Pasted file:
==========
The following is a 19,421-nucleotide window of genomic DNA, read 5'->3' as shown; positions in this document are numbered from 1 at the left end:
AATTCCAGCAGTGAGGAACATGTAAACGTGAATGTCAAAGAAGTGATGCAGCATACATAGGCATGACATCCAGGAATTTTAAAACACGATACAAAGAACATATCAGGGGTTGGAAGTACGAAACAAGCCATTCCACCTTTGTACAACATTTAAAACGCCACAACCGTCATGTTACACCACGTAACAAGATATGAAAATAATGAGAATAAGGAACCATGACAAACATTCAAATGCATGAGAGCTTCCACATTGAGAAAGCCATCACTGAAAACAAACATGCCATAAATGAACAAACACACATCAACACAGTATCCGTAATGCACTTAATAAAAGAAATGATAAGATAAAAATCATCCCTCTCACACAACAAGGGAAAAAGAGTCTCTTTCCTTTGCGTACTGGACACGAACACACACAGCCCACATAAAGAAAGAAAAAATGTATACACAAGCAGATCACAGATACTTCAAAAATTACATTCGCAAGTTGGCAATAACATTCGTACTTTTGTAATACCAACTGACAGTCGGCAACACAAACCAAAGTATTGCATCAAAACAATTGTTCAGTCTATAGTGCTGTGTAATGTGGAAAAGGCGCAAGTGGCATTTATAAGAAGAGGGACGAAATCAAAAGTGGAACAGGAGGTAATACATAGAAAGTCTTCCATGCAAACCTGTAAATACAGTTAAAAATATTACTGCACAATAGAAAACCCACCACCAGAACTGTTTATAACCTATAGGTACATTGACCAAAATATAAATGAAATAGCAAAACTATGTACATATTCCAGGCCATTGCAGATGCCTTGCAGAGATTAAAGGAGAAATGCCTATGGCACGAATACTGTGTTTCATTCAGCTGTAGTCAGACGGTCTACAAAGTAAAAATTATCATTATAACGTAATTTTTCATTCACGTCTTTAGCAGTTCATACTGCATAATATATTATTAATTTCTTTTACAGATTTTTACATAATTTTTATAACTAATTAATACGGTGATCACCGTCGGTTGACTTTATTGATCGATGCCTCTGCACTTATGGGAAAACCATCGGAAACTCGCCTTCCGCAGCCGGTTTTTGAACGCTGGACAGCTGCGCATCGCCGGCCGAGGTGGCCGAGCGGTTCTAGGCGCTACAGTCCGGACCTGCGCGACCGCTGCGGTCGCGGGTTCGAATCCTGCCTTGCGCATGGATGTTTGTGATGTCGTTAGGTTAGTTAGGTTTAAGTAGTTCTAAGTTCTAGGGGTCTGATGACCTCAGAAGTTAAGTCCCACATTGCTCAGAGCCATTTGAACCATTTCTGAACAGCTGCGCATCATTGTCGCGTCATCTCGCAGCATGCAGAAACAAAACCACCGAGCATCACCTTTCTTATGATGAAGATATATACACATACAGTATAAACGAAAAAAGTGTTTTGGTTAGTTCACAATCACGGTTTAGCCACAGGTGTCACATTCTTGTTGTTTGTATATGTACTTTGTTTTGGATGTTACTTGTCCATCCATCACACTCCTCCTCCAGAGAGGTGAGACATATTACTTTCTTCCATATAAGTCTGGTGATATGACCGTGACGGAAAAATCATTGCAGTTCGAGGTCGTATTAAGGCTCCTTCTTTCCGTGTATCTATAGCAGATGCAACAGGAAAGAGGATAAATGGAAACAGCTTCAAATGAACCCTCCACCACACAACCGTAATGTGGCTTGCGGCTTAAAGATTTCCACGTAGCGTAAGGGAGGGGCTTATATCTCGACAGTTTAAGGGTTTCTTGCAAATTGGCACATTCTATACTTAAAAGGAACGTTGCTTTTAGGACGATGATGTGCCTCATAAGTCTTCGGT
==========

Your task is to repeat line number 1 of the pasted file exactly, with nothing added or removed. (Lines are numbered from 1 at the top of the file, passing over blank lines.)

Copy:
The following is a 19,421-nucleotide window of genomic DNA, read 5'->3' as shown; positions in this document are numbered from 1 at the left end: